The ISIL (ISIS) group has claimed responsibility for the deadly knife attack in London on Friday, which ended with a male assailant being shot dead by police after he stabbed several people, killing two.
The group claimed responsibility on Saturday via its Amaq news agency without providing any evidence.
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“The person who carried out the London attack … was a fighter from the Islamic State, and did so in response to calls to target citizens of coalition countries,” the statement read, referring to a multi-country alliance against the group.
Earlier on Saturday, British police said there was “no evidence” to suggest anyone other than the knife-wielding man believed by authorities to be responsible for the attack was involved in the assault which was deemed a terrorist incident.
“However, we are still making extensive enquiries to ensure there were no other people involved,” Neil Basu, London’s Metropolitan Police assistant commissioner, said in a statement.
Police suspect the attack was carried out by 28-year-old Usman Khan, who was shot dead by police at the scene and had previously been convicted and imprisoned for “terrorism” offences.
Wearing a fake suicide vest and wielding knives, Khan is suspected to have begun the assault at a conference on criminal rehabilitation beside London Bridge.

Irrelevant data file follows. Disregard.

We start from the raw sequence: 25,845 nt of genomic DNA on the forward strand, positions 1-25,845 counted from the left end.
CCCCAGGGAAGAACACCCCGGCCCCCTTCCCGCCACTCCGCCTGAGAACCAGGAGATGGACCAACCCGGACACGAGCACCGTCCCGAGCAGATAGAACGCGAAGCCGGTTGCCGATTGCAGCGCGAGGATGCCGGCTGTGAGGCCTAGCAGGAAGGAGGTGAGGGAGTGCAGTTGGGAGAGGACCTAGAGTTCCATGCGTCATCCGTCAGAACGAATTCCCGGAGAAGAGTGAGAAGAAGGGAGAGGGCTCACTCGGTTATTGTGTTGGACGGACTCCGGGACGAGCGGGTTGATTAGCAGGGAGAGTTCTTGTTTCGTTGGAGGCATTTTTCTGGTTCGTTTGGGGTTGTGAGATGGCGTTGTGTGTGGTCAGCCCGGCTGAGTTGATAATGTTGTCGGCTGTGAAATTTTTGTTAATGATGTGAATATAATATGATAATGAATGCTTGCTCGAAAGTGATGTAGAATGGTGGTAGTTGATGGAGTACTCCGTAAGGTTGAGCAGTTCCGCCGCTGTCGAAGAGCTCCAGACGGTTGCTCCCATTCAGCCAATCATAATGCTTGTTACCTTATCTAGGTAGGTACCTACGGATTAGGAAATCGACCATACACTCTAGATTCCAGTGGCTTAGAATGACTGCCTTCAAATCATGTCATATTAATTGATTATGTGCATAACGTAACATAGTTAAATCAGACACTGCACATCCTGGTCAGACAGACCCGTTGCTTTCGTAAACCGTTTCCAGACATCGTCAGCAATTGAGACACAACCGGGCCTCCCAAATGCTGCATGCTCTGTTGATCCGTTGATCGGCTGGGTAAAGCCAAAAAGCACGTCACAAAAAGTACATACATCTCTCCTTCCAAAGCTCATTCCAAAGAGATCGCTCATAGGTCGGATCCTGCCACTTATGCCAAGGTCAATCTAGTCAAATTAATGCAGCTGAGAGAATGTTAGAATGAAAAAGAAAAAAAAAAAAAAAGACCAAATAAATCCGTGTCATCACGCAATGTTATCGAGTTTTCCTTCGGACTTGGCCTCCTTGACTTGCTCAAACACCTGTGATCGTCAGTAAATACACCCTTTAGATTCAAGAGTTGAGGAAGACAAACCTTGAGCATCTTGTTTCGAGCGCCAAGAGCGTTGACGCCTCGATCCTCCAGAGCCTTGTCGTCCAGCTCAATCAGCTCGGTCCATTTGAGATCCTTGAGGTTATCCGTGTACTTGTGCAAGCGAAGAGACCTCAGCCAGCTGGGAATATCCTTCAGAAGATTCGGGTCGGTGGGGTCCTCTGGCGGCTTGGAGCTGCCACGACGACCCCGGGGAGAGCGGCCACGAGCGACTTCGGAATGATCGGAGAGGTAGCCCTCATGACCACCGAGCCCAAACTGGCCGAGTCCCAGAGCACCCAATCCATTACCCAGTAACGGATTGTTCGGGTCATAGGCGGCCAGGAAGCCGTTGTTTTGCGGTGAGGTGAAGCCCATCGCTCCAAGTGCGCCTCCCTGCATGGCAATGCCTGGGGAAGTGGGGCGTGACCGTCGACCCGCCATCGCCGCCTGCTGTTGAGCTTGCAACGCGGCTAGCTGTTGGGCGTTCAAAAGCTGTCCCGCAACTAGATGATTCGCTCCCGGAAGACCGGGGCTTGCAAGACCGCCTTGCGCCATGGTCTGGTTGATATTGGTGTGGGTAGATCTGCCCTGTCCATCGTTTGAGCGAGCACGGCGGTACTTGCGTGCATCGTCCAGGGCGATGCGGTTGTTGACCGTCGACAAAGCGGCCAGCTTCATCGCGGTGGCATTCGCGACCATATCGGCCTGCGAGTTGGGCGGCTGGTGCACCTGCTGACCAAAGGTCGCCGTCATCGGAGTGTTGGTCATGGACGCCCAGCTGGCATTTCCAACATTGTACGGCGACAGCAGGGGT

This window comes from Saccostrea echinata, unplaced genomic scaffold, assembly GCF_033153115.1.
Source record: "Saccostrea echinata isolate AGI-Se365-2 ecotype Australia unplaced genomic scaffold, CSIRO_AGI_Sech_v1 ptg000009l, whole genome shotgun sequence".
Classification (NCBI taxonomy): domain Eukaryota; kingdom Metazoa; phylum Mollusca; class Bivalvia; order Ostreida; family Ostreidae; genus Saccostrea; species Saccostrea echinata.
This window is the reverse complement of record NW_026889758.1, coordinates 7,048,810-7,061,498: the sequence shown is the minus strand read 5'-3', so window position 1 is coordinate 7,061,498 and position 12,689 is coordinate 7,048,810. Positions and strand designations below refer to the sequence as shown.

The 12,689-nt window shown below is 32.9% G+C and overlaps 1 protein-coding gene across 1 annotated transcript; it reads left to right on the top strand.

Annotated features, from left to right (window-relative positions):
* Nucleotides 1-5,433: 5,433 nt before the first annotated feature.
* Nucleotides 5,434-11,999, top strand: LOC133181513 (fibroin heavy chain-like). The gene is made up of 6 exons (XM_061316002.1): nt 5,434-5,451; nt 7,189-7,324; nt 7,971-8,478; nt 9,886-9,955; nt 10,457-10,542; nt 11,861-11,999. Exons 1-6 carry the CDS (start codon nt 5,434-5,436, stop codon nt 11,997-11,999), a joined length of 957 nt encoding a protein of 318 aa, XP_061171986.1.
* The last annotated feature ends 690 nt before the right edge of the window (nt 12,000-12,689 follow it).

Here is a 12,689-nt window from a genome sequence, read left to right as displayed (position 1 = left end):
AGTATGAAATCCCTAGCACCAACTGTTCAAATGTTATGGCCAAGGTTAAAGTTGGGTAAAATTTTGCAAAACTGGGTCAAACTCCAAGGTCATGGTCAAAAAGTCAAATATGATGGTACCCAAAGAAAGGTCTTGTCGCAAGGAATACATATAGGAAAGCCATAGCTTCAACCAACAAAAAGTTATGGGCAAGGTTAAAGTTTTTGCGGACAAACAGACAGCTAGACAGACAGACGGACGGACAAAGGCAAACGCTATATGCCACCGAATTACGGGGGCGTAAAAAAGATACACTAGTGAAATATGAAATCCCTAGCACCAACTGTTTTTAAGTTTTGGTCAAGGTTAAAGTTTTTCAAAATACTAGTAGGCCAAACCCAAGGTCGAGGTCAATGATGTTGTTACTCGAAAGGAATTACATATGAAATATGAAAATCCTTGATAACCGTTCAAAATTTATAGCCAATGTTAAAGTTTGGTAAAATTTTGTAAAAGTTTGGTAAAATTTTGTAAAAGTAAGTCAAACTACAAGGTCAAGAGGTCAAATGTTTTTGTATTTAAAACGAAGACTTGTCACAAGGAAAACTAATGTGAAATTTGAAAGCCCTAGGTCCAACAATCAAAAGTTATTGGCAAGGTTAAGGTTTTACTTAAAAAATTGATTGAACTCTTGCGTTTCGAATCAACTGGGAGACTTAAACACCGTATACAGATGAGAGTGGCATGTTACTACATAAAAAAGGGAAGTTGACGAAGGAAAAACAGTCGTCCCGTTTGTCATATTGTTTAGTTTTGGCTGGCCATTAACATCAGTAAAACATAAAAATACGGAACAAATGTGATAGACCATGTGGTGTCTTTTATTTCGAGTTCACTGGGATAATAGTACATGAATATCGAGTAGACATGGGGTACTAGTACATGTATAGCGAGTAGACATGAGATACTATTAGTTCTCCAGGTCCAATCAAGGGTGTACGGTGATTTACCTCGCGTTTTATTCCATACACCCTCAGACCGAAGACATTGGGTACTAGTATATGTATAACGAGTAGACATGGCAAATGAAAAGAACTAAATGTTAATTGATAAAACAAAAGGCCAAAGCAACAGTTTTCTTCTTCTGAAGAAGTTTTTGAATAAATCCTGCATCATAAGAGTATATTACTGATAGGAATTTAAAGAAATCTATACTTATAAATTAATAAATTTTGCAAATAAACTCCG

Basu added that police carried out searches at addresses in Staffordshire and Stoke on Trent in line with their probe into the incident.
First victim named
The developments came as the first victim of the attack, which saw three others wounded, was named as 25-year-old Jack Merritt.
His father confirmed the death on Twitter, calling him “a beautiful spirit who always took the side of the underdog”.
Al Jazeera’s Rory Challands, reporting from London, said Merritt was a coordinator for prisoner rehabilitation programme Learning Together and had been attending the conference on Friday.
“This programme [Learning Together] was hosting the conference at Fishmongers Hall that was targeted by Khan … who a participant at this conference,” Challands said.
The other casualty of the attack has not yet been named. Health officials said two of the wounded were stable and the third had less serious injuries.
‘A complete disaster’
Friday’s attack has raised difficult questions for the UK’s government and security services.
Khan was convicted in 2012 for his part in an al-Qaeda-inspired plot to bomb the London Stock Exchange as well as other targets in the UK and sentenced to indeterminate detention, with a minimum jail term of eight years.
The sentence would have allowed authorities to imprison him beyond the minimum term but, in 2013, the Court of Appeal revised his sentence to a fixed-term of 16 years, of which half should be served in prison.
He was released in December 2018 “on license”, meaning he had to meet certain conditions or face recall to prison.
“This individual was known to authorities, having been convicted in 2012 for terrorism offences,” Basu added. “Clearly, a key line of inquiry now is to establish how he came to carry out this attack.”